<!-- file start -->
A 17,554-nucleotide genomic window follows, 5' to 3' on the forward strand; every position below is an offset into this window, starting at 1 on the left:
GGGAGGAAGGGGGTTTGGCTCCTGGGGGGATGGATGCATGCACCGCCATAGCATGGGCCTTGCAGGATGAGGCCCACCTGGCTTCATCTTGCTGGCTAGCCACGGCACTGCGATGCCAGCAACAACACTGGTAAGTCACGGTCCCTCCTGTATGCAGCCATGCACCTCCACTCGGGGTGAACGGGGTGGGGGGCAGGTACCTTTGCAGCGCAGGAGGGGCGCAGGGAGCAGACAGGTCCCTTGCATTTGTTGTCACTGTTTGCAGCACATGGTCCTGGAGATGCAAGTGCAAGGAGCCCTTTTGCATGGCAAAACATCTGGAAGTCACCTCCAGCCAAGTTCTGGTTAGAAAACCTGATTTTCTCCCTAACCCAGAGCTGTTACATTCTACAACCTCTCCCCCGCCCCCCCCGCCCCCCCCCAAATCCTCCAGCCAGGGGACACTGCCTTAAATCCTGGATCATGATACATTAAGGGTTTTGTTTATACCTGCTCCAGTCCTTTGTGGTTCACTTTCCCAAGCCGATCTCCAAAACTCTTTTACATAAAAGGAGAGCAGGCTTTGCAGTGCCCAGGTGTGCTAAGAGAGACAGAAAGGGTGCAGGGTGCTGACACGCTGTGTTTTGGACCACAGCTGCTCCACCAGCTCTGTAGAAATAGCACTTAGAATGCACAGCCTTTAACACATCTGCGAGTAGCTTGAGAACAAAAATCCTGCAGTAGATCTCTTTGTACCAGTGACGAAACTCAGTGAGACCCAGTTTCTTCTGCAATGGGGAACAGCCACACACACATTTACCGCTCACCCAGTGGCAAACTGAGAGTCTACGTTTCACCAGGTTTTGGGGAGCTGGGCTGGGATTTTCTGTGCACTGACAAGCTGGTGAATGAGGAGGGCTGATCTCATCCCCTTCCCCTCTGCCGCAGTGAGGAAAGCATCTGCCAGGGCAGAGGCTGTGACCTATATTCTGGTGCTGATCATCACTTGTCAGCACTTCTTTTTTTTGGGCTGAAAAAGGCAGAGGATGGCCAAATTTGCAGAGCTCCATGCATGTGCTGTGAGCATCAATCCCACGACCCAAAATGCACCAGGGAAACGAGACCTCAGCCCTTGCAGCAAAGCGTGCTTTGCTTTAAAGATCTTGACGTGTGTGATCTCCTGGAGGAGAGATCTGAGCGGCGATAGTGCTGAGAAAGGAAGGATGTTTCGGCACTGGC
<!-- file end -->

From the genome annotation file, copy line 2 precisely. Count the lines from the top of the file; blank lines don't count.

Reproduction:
GGGAGGAAGGGGGTTTGGCTCCTGGGGGGATGGATGCATGCACCGCCATAGCATGGGCCTTGCAGGATGAGGCCCACCTGGCTTCATCTTGCTGGCTAGCCACGGCACTGCGATGCCAGCAACAACACTGGTAAGTCACGGTCCCTCCTGTATGCAGCCATGCACCTCCACTCGGGGTGAACGGGGTGGGGGGCAGGTACCTTTGCAGCGCAGGAGGGGCGCAGGGAGCAGACAGGTCCCTTGCATTTGTTGTCACTGTTTGCAGCACATGGTCCTGGAGATGCAAGTGCAAGGAGCCCTTTTGCATGGCAAAACATCTGGAAGTCACCTCCAGCCAAGTTCTGGTTAGAAAACCTGATTTTCTCCCTAACCCAGAGCTGTTACATTCTACAACCTCTCCCCCGCCCCCCCCGCCCCCCCCCAAATCCTCCAGCCAGGGGACACTGCCTTAAATCCTGGATCATGATACATTAAGGGTTTTGTTTATACCTGCTCCAGTCCTTTGTGGTTCACTTTCCCAAGCCGATCTCCAAAACTCTTTTACATAAAAGGAGAGCAGGCTTTGCAGTGCCCAGGTGTGCTAAGAGAGACAGAAAGGGTGCAGGGTGCTGACACGCTGTGTTTTGGACCACAGCTGCTCCACCAGCTCTGTAGAAATAGCACTTAGAATGCACAGCCTTTAACACATCTGCGAGTAGCTTGAGAACAAAAATCCTGCAGTAGATCTCTTTGTACCAGTGACGAAACTCAGTGAGACCCAGTTTCTTCTGCAATGGGGAACAGCCACACACACATTTACCGCTCACCCAGTGGCAAACTGAGAGTCTACGTTTCACCAGGTTTTGGGGAGCTGGGCTGGGATTTTCTGTGCACTGACAAGCTGGTGAATGAGGAGGGCTGATCTCATCCCCTTCCCCTCTGCCGCAGTGAGGAAAGCATCTGCCAGGGCAGAGGCTGTGACCTATATTCTGGTGCTGATCATCACTTGTCAGCACTTCTTTTTTTTGGGCTGAAAAAGGCAGAGGATGGCCAAATTTGCAGAGCTCCATGCATGTGCTGTGAGCATCAATCCCACGACCCAAAATGCACCAGGGAAACGAGACCTCAGCCCTTGCAGCAAAGCGTGCTTTGCTTTAAAGATCTTGACGTGTGTGATCTCCTGGAGGAGAGATCTGAGCGGCGATAGTGCTGAGAAAGGAAGGATGTTTCGGCACTGGC